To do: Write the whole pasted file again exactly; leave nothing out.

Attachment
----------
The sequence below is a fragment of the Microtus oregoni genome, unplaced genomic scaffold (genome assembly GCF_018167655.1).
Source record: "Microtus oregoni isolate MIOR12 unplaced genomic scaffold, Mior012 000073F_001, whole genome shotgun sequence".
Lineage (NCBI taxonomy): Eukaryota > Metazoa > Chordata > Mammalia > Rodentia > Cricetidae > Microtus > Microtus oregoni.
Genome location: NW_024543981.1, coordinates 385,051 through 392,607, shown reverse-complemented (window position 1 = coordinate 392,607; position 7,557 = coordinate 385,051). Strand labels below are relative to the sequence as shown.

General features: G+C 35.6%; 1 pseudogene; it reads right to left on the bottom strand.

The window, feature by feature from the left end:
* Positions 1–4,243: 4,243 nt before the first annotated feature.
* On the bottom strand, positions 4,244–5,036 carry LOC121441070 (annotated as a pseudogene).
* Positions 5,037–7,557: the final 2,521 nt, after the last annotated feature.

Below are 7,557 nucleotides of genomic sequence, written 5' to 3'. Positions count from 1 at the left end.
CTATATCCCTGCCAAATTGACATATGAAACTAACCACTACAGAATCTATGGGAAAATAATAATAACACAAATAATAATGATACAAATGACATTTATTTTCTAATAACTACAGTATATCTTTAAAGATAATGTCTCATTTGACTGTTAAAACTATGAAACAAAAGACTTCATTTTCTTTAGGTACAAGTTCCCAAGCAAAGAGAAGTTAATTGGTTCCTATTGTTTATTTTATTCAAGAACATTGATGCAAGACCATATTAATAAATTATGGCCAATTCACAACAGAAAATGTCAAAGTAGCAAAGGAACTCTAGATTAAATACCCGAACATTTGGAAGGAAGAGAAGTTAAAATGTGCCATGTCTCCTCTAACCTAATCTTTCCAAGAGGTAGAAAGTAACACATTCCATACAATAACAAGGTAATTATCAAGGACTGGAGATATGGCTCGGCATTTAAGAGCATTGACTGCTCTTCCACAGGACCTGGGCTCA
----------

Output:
The sequence below is a fragment of the Microtus oregoni genome, unplaced genomic scaffold (genome assembly GCF_018167655.1).
Source record: "Microtus oregoni isolate MIOR12 unplaced genomic scaffold, Mior012 000073F_001, whole genome shotgun sequence".
Lineage (NCBI taxonomy): Eukaryota > Metazoa > Chordata > Mammalia > Rodentia > Cricetidae > Microtus > Microtus oregoni.
Genome location: NW_024543981.1, coordinates 385,051 through 392,607, shown reverse-complemented (window position 1 = coordinate 392,607; position 7,557 = coordinate 385,051). Strand labels below are relative to the sequence as shown.

General features: G+C 35.6%; 1 pseudogene; it reads right to left on the bottom strand.

The window, feature by feature from the left end:
* Positions 1–4,243: 4,243 nt before the first annotated feature.
* On the bottom strand, positions 4,244–5,036 carry LOC121441070 (annotated as a pseudogene).
* Positions 5,037–7,557: the final 2,521 nt, after the last annotated feature.

Below are 7,557 nucleotides of genomic sequence, written 5' to 3'. Positions count from 1 at the left end.
CTATATCCCTGCCAAATTGACATATGAAACTAACCACTACAGAATCTATGGGAAAATAATAATAACACAAATAATAATGATACAAATGACATTTATTTTCTAATAACTACAGTATATCTTTAAAGATAATGTCTCATTTGACTGTTAAAACTATGAAACAAAAGACTTCATTTTCTTTAGGTACAAGTTCCCAAGCAAAGAGAAGTTAATTGGTTCCTATTGTTTATTTTATTCAAGAACATTGATGCAAGACCATATTAATAAATTATGGCCAATTCACAACAGAAAATGTCAAAGTAGCAAAGGAACTCTAGATTAAATACCCGAACATTTGGAAGGAAGAGAAGTTAAAATGTGCCATGTCTCCTCTAACCTAATCTTTCCAAGAGGTAGAAAGTAACACATTCCATACAATAACAAGGTAATTATCAAGGACTGGAGATATGGCTCGGCATTTAAGAGCATTGACTGCTCTTCCACAGGACCTGGGCTCA